Real estate, alternative real assets and other diversions

How it was With almost 40 years' experience in the industry, Ed Mead looks back at what estate agents used to be like

The Agent

Old clock in Waterloo Station, London

About thirty years ago I remember my stepfather, a well-known man of considerable standing, surprising me by telling me I was in a ‘gentleman’s profession’. OK, he was quite old, but amongst the next generation up from me, i.e. the majority of the property transacting public, there was still a whiff of tweed and the fact that being an estate agent involved more of the estate than the agent. Those I met from country agencies could comfortably have been bit part actors in a period drama, and many still could be. Indeed estate managers were viewed, and looked up to, in much in the same way local vets and doctors were.

My first London agency job was with a very old partnership, I mean it had been around a very long time, although all the partners from my day have since died. Three piece suits abounded, Maggie was about to take power and it felt that not only the training, but the actual job itself was honed by literally centuries of tradition. Friends going into the City enjoyed a similar feeling that anything was possible and we were all expected to qualify via day release, or night classes, in whatever discipline we were working in. Indeed I think most members of the public assumed that you were qualified and you couldn’t be a partner without some kind of RICS, or affiliate, letters after your name.

London was a labyrinthine market requiring a textbook knowledge of a pretty limited area, effectively the Royal Boroughs of K&C and Westminster. People like my parents, and certainly my stepfather, wouldn’t have considered much beyond an old school Cadogan Square back then, and Fulham and Battersea were a foreign country. Remember, many were still used to taking unfurnished lets back then and cheap shorter leases were commonplace. Freeholders held all the aces, and power.

Central London agents existed in a bubble and were almost exclusively public school, and operating anywhere else was considered a bit grubby and a bit close to the bone. Many a cheap portfolio was built by those running agencies in these sub Hoogstraten areas and the rule of law was a different one from central London.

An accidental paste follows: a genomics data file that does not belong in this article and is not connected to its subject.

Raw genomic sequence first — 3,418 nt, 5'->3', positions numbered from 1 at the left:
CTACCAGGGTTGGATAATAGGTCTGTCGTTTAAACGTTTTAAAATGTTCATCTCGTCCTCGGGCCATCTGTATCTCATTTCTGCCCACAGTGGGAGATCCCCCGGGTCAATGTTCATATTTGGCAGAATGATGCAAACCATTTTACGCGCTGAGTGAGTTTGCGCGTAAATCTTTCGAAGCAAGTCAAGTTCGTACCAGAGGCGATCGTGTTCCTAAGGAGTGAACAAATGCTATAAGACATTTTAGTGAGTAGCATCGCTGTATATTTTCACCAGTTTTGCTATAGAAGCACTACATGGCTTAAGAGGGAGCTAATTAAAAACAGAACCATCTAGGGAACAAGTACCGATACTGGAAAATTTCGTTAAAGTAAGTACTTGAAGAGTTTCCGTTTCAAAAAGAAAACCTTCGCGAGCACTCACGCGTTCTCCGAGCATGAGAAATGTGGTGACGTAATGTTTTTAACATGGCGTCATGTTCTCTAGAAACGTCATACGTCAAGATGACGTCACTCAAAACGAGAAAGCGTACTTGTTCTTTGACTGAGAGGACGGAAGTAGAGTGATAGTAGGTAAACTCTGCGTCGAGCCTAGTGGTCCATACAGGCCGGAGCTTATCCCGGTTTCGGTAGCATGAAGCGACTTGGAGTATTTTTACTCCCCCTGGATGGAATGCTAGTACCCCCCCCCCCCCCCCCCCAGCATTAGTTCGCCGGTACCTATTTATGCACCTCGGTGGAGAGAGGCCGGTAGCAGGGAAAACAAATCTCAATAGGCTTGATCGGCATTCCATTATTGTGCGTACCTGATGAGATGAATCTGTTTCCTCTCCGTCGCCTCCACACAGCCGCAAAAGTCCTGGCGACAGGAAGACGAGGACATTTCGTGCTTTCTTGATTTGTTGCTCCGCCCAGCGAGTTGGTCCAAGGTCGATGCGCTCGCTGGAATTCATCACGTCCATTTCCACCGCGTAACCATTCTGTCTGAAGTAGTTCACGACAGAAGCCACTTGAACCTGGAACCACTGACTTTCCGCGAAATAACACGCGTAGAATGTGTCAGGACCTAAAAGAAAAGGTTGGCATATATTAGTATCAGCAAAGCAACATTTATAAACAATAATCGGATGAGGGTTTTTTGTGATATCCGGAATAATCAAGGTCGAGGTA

Career paths were mapped out, but depended on your ability to knuckle down and qualify if you wanted to go all the way. Being the late 70s there were some groovy independent companies starting up and there were several global events happening around us that would alter the face of the market, and the path of your humble correspondent. In no particular order Maggie Thatcher, the rise of Middle Eastern money and the Shah of Iran’s expulsion are three obvious ones.

The Agent

About Ed Mead

Ed Mead

Ed Mead has worked in the central London estate agency market for almost forty years and has acquired a reputation for saying it as it is. He's contributed over many years as The Sunday Times Property Expert and as the Agent Provocateur in The Telegraph amongst many others as well as fronting two BBC TV series. He left agency in September 2016 to start Viewber, the world's first outsourced property viewing service harnessing the power of the sharing economy to make viewings available 24/7 for agents and landlords via their own dashboard. He is still a regular press contributor with a regular live Q&A slot on LBC.

Articles by Ed Mead

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